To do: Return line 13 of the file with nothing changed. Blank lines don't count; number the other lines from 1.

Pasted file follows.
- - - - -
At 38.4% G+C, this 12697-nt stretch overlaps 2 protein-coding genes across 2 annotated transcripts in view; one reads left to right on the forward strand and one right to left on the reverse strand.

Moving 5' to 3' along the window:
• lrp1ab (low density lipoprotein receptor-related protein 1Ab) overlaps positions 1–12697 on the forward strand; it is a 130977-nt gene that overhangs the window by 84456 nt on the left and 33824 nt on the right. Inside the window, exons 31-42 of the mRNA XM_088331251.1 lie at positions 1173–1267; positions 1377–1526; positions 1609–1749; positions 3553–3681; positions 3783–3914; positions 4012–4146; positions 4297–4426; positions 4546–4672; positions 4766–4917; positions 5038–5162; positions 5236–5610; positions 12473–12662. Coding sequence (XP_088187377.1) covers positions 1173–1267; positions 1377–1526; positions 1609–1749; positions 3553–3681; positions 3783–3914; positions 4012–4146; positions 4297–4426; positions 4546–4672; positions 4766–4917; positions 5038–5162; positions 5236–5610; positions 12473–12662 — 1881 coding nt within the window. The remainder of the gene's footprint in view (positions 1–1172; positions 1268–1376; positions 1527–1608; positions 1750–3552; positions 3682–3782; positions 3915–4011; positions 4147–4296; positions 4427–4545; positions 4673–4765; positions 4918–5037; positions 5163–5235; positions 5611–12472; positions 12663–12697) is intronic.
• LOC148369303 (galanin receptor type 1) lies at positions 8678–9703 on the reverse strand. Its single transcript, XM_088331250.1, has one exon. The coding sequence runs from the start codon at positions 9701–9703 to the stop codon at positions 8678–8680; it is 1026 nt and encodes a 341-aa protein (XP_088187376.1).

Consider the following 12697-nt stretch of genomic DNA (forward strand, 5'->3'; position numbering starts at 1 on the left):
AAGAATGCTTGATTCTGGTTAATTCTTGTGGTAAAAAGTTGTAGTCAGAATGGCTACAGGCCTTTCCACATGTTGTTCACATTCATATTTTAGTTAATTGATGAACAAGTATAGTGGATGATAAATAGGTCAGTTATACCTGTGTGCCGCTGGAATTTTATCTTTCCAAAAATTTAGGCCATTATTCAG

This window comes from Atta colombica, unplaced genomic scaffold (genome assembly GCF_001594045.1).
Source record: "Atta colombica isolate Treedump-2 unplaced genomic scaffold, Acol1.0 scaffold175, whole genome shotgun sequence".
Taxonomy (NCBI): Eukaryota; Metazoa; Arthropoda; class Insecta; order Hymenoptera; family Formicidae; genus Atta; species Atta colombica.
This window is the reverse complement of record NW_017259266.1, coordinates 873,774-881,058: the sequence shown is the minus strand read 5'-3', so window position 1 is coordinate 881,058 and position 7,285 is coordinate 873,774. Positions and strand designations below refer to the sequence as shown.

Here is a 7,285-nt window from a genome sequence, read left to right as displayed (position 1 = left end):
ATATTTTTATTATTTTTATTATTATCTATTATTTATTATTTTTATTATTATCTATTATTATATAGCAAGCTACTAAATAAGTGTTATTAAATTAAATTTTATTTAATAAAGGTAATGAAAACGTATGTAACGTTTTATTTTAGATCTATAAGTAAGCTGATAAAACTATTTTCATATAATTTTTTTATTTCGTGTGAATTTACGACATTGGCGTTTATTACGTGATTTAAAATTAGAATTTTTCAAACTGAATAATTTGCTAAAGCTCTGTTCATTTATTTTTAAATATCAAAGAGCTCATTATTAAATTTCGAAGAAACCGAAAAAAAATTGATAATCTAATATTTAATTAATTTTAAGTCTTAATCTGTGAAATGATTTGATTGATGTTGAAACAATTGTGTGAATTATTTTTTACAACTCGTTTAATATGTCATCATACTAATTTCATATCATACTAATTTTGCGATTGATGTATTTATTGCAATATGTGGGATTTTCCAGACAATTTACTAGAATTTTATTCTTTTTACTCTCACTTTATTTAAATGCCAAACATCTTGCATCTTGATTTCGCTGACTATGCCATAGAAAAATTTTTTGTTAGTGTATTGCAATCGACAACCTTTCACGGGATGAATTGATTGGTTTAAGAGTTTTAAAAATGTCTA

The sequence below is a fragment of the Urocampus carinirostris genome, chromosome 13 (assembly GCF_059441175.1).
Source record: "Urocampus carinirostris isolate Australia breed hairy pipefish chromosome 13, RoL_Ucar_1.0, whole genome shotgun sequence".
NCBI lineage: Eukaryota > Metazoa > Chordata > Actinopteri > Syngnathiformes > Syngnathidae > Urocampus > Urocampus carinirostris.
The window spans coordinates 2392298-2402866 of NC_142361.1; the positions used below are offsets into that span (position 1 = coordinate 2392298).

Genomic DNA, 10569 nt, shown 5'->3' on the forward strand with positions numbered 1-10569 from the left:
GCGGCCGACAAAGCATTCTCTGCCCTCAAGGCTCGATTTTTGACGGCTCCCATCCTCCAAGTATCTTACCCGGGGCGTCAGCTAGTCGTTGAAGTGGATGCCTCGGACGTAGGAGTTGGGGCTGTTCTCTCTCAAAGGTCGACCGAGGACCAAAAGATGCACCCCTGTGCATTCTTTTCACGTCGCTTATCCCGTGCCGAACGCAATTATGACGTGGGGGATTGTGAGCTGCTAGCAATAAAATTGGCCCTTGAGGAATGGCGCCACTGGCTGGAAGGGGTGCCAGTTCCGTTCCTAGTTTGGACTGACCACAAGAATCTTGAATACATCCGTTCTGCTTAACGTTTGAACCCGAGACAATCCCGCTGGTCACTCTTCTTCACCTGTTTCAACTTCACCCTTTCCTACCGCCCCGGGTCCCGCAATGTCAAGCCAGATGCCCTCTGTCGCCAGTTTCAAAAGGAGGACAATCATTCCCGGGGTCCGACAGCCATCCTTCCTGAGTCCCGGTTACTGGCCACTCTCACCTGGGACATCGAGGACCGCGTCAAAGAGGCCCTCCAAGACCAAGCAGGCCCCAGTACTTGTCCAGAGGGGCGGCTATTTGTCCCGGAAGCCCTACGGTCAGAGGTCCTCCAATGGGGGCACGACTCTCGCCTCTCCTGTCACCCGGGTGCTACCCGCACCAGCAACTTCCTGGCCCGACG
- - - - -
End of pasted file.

The sequence below is a fragment of the Urocampus carinirostris genome, chromosome 13 (assembly GCF_059441175.1).